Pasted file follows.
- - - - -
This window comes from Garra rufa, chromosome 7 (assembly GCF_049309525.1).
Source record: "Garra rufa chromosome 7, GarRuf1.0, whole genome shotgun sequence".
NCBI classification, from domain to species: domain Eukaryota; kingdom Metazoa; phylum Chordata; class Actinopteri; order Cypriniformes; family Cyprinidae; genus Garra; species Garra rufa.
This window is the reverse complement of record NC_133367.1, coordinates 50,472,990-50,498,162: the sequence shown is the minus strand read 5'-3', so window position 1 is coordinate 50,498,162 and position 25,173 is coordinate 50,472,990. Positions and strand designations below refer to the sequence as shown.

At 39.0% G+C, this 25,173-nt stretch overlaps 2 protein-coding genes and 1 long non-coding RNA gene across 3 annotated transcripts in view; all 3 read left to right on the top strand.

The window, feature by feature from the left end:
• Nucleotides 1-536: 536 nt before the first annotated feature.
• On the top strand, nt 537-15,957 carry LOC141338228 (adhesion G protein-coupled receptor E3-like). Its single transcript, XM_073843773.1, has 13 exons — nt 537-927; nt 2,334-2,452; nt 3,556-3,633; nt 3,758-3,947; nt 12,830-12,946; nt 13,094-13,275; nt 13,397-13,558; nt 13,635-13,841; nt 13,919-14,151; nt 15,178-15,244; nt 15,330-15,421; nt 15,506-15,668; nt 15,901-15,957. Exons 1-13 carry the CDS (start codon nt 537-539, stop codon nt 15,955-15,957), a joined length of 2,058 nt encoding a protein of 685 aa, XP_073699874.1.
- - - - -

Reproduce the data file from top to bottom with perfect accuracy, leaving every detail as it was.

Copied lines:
This window comes from Garra rufa, chromosome 7 (assembly GCF_049309525.1).
Source record: "Garra rufa chromosome 7, GarRuf1.0, whole genome shotgun sequence".
NCBI classification, from domain to species: domain Eukaryota; kingdom Metazoa; phylum Chordata; class Actinopteri; order Cypriniformes; family Cyprinidae; genus Garra; species Garra rufa.
This window is the reverse complement of record NC_133367.1, coordinates 50,472,990-50,498,162: the sequence shown is the minus strand read 5'-3', so window position 1 is coordinate 50,498,162 and position 25,173 is coordinate 50,472,990. Positions and strand designations below refer to the sequence as shown.

At 39.0% G+C, this 25,173-nt stretch overlaps 2 protein-coding genes and 1 long non-coding RNA gene across 3 annotated transcripts in view; all 3 read left to right on the top strand.

The window, feature by feature from the left end:
• Nucleotides 1-536: 536 nt before the first annotated feature.
• On the top strand, nt 537-15,957 carry LOC141338228 (adhesion G protein-coupled receptor E3-like). Its single transcript, XM_073843773.1, has 13 exons — nt 537-927; nt 2,334-2,452; nt 3,556-3,633; nt 3,758-3,947; nt 12,830-12,946; nt 13,094-13,275; nt 13,397-13,558; nt 13,635-13,841; nt 13,919-14,151; nt 15,178-15,244; nt 15,330-15,421; nt 15,506-15,668; nt 15,901-15,957. Exons 1-13 carry the CDS (start codon nt 537-539, stop codon nt 15,955-15,957), a joined length of 2,058 nt encoding a protein of 685 aa, XP_073699874.1.